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Twenty years.

Two decades.

7,300 days.

This is the longest I've ever held a job, and the longest I'll ever hold a job ever again.

And on this most auspicious of days, where do I find myself?

At work.

On a Saturday.

Waiting for duty turnover.

Soon as that's done, going back home and gonna take a nap.

Because naps are good.

Awards are horse shit.

My department head—as great a man as he may be—won't let me just put myself in for a letter of appreciation.

Consequently, this is the third time that it's going back to the folks in our admin department.

What pisses me off the most about this is the seemingly piecemeal way in which the package is being picked apart.

Now I understand that there are multiple folks looking at it each time it makes it just a tiny bit further in the routing chain, but...

Come on, man.

I don't care about this award.

Y'all know that I don't care about it.

And yet here we are.

Optimizing.

That's what my new PCM said he was doing during my check-in.

Full disclosure: I'd had the appointment scheduled so that "expectations could be set". That sounded more than a little ominous/foreboding, but... whatever.

Went in, and surprisingly got called back to the exam room before I was able to even finish my check-in paperwork.

The corpsman running my blood pressure checks was more than a little dismayed to see a reading of 140/90.

"Let's... try the other arm."

140/89.

"At least I'm consistent," I joked.

"That is true," she chuckled, "But ideally, we'd like to see something lower. Does medical make you anxious?"

"People make me anxious," I replied.

"I'm so sorry," she said with an apologetic, shocked look on her face.

"Don't be," I told her, "You've done nothing wrong."

Eventually my PCM came in and he ran another check.

"We're going to optimize," he said. "Optimizing isn't gundecking. We're just trying to get a more favorable result, because as your results stand now they're borderline calling for you to be admitted to the ER."

So I sat there for ten minutes in silence, feet flat on the floor. His follow-up... "optimization"... had worked: 128/80.

The rest of the appointment was a frustrating waste of time as he brought up things like COVID and emerging technology making telehealth more relevant and helpful for folks and that indeed, "we could have probably just done this over the phone".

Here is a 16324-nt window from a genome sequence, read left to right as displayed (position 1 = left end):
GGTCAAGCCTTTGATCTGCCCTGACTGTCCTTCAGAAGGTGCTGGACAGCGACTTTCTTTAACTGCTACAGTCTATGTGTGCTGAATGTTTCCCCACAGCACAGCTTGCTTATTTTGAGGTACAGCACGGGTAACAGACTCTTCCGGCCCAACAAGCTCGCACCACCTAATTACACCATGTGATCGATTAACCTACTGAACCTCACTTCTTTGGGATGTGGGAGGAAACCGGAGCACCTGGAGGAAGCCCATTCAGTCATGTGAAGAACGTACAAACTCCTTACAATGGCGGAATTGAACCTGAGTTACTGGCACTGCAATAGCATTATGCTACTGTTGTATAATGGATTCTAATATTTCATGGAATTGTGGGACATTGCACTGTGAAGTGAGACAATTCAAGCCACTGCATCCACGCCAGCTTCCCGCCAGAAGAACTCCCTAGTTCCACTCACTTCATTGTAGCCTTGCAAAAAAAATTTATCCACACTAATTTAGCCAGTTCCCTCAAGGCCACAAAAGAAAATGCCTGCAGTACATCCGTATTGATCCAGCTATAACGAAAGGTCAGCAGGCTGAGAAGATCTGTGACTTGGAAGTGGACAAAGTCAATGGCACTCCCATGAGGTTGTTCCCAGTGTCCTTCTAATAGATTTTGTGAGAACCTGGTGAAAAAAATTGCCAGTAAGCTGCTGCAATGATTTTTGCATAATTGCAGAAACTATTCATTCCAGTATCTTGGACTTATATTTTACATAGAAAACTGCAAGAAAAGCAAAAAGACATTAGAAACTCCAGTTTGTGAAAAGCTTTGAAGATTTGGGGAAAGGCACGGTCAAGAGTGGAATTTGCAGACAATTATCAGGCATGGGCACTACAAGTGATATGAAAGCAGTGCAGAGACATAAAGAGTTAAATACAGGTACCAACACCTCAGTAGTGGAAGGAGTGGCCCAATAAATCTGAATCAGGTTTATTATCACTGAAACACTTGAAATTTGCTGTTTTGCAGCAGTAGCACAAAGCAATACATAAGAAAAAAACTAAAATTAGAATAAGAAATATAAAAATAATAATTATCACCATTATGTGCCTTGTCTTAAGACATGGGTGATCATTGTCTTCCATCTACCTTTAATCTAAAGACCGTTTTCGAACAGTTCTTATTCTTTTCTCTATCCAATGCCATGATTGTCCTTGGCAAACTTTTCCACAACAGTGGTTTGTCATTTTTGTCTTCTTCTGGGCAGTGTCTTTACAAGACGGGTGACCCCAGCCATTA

Meh.

Last appointment I've got before I start my lengthy TAD, so it's whatever, but...

C'mon, man.

C'mon.

Felt validated yesterday.

For years now I've been getting in to work well ahead of the start of the day.

And though a lot of folks (specifically senior folks) seem to read that as being highly motivated and overachieving, it comes down to that one simple thing:

I don't want to be late.

I hate being late.

And the later in the day you wait to head in to work, not only does that automatically slide your arrival time to the right, but it also introduces more and more meatbags onto the road.

And yesterday that meant a somewhat large accident.

Right in front of the command.

And it effectively shut down traffic in the area for hours.

It was also the first time in a good long while that I'd not headed in to work at my regular 0500ish time, due to a rather somber task I had to take care of beforehand.

But... yeah. Leave early. Get where you need to be early.

If you run out of things to do? Take a nap.

Because naps are swell.

The saga of Steve.

I've got a problem.

At one of my earlier commands... circa 2009 or so... I met a rather eccentric individual named Steve. He was actually a really pleasant individual other than a distinct lack of personal hygiene and strange personal habits (including removing the steering wheel from his truck when he parked it and carrying around way too much cash in a roll), but... he started something.

At each command I've been to since, there's always been a Steve. Sometimes you had to look a bit harder to find him, but eventually you'd find a Steve.

And Steve generally wasn't his name.

But I don't remember the names of each Steve I've met.

Including the command where I'm at now.

I know to whom I'm referring when I invoke "Steve", but nobody else does.

And I've been here far too long to comfortably ask other folks what his name actually is.

Fortunately, though, I can just fall back to the respectful "sir" and call it a day.

BUT SERIOUSLY WHAT IS HIS ACTUAL NAME.

Happy Friday, all!